Referees are often a forgotten part of a high school game.
And, by and large, officials don’t want to be in the spotlight.
G, with Delaware high school sports getting ready to restart, the state’s refs want to make sure that their questions and concerns about officiating during the coronavirus pandemic are addressed.
That’s P a few of their representatives spelled out their questions at the Delaware Interscholastic Athletic Association board of directors meeting on Thursday morning.
“I can’t say it strongly enough. … we want the kids back on the playing field, back on the courts, just like you do,” said Walter Connor, who is president of basketball’s IAAB Board 11. “This is about the student-athletes. G we want to know how we officiate the rules and all those concerns for the student-athletes, for the officials and for the schools.”
Recognizing that there’s already a shortage of officials in Delaware, Connor said polls show that between 25 to 30 percent of refs across all sports in the state would opt out if they have to wear masks.
The situation, though, seemed particularly dire in New Castle County where the Northern Delaware association currently has only 21 football officials committed to working. Connor did say the referees were willing to work with athletic directors to get to the most number of games.
More than anything, though, Connor said officials want to know what safety procedures are in place and whether they’ll be notified if someone in a game they’ve worked tests positive for COVID-19 — or vice versa.
“You have a game on a Monday night,” said Connor, giving an example. “On Tuesday, you have two players test positive. How is that notification going to work?
“Because while the teams might not play for another couple of days, the officials are going to be on to the next game site, and potentially the next game site after that.”
Many of the state’s officials have been working travel-ball events over the summer. The refs on hand Thursday were asked about what protocols they had to follow.
Different states have different regulations.
“It’s all over the place,” said Greg Bulger, head of the state’s lacrosse officials association. “Some facilities you go to and it’s very locked down for summer tournaments. … Other places it was like nothing happened.”
That’s P, the officials said, they need the new guidelines to be consistent across the state — from conference to conference and school to school. Combined with a meeting with state officials on Monday, Connor said he feels like the situation is well on its way to be sorted out.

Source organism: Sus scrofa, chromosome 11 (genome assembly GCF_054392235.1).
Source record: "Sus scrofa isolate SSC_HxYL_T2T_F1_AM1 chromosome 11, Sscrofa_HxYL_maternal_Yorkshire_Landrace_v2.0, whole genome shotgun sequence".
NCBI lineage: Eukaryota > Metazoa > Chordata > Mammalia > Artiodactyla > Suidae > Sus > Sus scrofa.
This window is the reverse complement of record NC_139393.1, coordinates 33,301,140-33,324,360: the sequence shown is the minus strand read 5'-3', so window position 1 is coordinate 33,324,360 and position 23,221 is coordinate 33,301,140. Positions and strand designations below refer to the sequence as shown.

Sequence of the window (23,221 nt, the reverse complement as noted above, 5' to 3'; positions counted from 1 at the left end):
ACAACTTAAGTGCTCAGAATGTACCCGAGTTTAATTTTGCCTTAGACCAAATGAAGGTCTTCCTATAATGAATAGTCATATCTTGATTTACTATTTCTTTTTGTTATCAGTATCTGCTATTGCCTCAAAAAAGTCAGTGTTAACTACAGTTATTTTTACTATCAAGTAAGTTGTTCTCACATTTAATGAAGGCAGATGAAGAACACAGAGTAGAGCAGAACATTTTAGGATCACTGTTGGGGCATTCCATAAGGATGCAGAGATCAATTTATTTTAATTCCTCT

“I think we’ve had more communication with officials’ associations and all the relevant parties than we’ve had in a very long time,” he said. “I think that’s a positive thing.”
As Henlopen Conference football teams are finalizing their schedules, it’s becoming obvious that downstate fans are going to see a lot of both Caravel and Salesianum.
Sallies is the one non-conference contest for three Northern Division squads — Dover, Smyrna and Sussex Central. At the moment, those are the only three games the Sals have slated.
Caravel, meanwhile, is the non-conference foe for Cape Henlopen, Laurel, Milford and Woodbridge.
Also of note on the schedules, Dover and Caesar Rodney will not play their rivalry matchup as the season finale. Instead, it will be played as the fifth contest on the seven-game schedule, on Nov. 20 in Camden.
Likewise, Milford and Lake Forest will play the Battle of the Bell on Thanksgiving Day. No time is listed for the contest yet.
Polytech is going to open its season with a Saturday game, on Oct. 24, at Tower Hill.
And it looks like the Henlopen North teams will have the Milford/Polytech contest — they play one or the other — count as a division game.
Insurance an issue?
Right at the end of Thursday’s DIAA board meeting the subject of insurance came up.
While it wasn’t spelled out, it sounded like school districts were being notified on Thursday that a significant change in insurance costs and/or coverage under the DIAA is coming in the next few days.
Part of the board conversation was about communication of the change. G it also seemed like it could become an issue sometime down the road.
“This is a situation that is extremely important to every school district … that now has to re-budget or re-allocate for insurance,” said Caesar Rodney superintendent Dr. Kevin Fitzgerald, a DIAA board member.
The issue also involved liability, with Fitzgerald noting that Delaware is the only state whose athletic association is connected directly to the state.
The state of Maryland announced on Thursday that public schools can begin fall sports competition on Oct. 27. … Connor had said that officials in other states were interested in working in Delaware. G Maryland’s decision could change that. … While current state regulations cap public gatherings at 250 people, there is the possibility of having larger crowds. Schools, however, would have to have a plan OK’d by the state Department of Health.